Five Reporting Fellow alums welcomed the new 2021 Reporting Fellows, discussed their own projects, and shared sound advice and practical tips during a virtual orientation that took place over Zoom the week of June 4.
This year's 48 Campus Consortium Reporting Fellows represent many diverse backgrounds and countries and will cover a wide range of issues, from climate change to public health. Among the topics are challenges faced by the Rohingya and South Sudanese diasporas in the U.S., the politics of art in Kashmir, the secret of longevity, the rights of immigrant veterans and transgender people, and racism in public school systems.
"Ask your sources whose voices need to be heard" was advice given by 2020 Reporting Fellow alum Julia Knoerr, a Davidson College graduate who is now an editorial intern with The American Prospect. Knoerr reported on Indigenous rights based on the use of community radio in Southern California.
Knoerr talked about the importance of being flexible. Responding to COVID restrictions, she adapted quickly, reporting near her hometown instead of Oaxaca, Mexico. She also recommended a useful resource: Trint transcription.
2020 Alum Chloé Lula received her master's from Columbia Journalism School and is now working as an independent journalist in Berlin. Her project focused on a transgender sex worker in Tbilisi, Georgia. Lula stressed the importance of being upfront with sources about the consequences of telling personal stories. She started her project with "big picture" research and recommended using Google Scholar. She is also a fan of the Scrivener app for organizing notes and creating story cards.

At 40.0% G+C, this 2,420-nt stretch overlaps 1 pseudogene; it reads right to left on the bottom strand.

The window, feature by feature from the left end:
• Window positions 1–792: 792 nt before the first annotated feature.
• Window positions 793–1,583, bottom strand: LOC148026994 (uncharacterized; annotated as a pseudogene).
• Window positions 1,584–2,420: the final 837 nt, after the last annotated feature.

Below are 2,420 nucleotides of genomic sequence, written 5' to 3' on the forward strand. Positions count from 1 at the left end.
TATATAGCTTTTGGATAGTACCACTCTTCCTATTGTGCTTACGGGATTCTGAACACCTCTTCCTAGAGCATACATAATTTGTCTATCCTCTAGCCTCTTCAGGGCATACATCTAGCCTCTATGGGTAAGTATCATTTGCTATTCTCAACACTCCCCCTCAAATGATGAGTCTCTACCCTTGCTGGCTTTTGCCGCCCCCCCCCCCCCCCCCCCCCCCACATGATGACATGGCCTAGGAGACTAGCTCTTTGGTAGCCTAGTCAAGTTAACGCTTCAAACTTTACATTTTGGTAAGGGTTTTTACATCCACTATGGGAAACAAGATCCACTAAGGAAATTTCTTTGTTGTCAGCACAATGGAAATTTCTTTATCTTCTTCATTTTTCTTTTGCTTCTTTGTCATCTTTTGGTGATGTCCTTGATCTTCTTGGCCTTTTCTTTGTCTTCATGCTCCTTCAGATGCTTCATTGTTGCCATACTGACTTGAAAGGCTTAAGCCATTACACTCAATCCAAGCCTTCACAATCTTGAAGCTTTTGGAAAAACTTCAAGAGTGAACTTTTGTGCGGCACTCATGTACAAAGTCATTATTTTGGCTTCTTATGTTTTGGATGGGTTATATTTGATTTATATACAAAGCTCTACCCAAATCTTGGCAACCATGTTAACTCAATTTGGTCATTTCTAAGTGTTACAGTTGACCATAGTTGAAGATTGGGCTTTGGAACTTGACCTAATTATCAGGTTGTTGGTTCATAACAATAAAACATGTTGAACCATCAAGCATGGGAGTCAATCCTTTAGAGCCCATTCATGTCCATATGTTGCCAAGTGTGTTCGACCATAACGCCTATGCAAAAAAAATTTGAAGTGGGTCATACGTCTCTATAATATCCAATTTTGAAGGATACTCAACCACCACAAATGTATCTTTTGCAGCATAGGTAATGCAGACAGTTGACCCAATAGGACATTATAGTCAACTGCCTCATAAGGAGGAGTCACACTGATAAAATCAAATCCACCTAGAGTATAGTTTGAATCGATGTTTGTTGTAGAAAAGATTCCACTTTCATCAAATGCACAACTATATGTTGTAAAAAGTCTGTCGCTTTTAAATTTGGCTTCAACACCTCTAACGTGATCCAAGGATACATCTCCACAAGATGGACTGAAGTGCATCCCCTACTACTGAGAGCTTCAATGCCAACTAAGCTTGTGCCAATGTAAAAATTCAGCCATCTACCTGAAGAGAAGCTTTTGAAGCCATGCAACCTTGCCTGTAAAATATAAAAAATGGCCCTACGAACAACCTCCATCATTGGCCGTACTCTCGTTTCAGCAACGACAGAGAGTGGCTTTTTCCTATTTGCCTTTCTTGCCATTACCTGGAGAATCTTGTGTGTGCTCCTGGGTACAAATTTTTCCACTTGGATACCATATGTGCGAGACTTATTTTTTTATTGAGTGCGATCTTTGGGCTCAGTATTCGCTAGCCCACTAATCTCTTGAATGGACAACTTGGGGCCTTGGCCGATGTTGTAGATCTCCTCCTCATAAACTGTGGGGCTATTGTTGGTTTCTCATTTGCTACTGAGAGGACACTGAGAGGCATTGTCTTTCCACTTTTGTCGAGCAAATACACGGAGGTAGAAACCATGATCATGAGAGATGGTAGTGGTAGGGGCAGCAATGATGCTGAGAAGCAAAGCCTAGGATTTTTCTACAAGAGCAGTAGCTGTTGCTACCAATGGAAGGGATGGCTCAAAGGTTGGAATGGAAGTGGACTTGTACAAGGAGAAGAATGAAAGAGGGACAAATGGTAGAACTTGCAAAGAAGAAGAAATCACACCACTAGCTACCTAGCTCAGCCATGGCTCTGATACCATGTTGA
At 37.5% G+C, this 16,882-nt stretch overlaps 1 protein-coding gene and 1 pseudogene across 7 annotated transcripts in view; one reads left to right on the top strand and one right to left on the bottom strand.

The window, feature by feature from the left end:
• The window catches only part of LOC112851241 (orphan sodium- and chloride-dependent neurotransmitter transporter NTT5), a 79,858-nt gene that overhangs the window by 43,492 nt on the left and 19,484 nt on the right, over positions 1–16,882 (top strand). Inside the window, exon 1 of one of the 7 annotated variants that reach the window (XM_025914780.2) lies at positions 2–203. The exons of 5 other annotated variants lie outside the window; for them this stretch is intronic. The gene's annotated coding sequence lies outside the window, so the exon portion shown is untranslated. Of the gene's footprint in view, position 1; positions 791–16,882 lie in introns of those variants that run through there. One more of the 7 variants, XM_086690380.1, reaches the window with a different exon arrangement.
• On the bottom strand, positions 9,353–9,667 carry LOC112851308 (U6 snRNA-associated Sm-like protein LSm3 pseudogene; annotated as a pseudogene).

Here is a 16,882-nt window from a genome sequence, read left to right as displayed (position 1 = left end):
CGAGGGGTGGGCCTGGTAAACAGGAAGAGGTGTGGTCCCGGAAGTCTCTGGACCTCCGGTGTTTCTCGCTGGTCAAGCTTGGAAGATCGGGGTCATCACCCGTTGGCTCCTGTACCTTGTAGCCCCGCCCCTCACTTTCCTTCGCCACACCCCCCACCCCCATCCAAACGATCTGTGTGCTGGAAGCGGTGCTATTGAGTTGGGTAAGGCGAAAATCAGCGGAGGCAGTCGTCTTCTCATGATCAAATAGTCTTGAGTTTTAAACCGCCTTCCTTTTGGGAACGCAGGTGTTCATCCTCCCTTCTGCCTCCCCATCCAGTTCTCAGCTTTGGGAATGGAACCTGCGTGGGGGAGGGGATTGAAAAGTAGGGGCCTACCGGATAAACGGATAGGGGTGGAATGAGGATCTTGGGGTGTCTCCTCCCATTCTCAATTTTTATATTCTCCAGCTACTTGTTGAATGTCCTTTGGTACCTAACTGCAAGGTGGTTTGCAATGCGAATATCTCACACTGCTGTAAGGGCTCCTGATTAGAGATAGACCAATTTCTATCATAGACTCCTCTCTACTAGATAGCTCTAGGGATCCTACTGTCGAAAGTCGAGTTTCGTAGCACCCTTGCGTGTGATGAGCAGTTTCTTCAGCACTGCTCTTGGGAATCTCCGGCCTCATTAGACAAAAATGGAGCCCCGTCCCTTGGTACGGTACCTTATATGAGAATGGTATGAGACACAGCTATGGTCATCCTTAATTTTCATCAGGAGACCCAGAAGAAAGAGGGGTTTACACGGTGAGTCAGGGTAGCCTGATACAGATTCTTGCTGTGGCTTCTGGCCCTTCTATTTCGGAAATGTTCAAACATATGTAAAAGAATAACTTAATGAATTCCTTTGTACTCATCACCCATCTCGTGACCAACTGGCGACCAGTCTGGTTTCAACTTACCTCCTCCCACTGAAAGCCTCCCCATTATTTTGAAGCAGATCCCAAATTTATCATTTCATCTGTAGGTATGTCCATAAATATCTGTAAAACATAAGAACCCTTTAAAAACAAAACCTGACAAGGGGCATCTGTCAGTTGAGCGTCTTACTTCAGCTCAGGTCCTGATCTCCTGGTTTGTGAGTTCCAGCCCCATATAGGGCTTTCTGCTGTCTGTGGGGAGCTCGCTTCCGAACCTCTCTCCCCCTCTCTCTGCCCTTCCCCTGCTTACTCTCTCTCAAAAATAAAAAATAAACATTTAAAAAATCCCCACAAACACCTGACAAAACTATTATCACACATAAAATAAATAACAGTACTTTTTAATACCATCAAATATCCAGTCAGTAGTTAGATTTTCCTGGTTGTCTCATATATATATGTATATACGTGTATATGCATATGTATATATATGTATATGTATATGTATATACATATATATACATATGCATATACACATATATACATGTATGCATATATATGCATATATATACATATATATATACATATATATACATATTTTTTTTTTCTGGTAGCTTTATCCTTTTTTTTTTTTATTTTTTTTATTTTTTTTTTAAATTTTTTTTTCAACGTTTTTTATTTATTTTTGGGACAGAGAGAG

Now an assistant editor of science and technology at The Conversation and co-host of The Conversation's weekly global news podcast, 2019 alum Daniel Merino, from Boston University's College of Communication, reported on attribution science and "the first provable tragedy in a climate-changed world": the 2018 Japan heat wave.
Merino advised engaging readers in science stories with good storytelling and strong characters. Get to know your sources: "Scientists and researchers love to chat."
"Be persistent, but not bothersome," 2020 alum Francesca Bentley, a Spelman graduate who will pursue a master's in international policy at Stanford this fall, told the Fellows. Bentley's story, "Coming to America: It's Not Like the Movie," explored the experience of immigrants with racism while profiling individuals from Kenya and Gabon who arrived in Maine knowing little about what awaits them. Her takeaway: Do not interject your own beliefs into your reporting.
Kayla Hui, a Boston University School of Public Health graduate, is now a health reporter for Beyond Type 1, a nonprofit diabetes organization. She spoke to the importance of covering mental health and showing disparities in health care. Like Lula, Hui also focused on protecting sources, and she left us with a good multimedia tip: "Test your mike." And "take 3"—both in video and photography—and you'll get a better shot.
Throughout the week, our Campus Consortium Advisory Council also shared takeaways, as did our editors: Be open to change and new possibilities. Get the facts right (in other words, “if your mother tells you she loves you, check it out”). Show respect and listen. Connect and collaborate with local reporters. Take time to nurture relationships. Ask your sources: "What have I missed?" Think on your feet. Put safety front and center. Never be afraid to ask for help. And, of course, save and back up your notes.
Orientation week provided a slew of resources for our Fellows. As Campus Consortium Advisory Council member and Howard University journalism professor Ingrid Sturgis said at the Reporting Fellows orientation, “You are each other’s most important resources.”
Thank you to the alums, the Council, and the Pulitzer Center team for adding to the mix.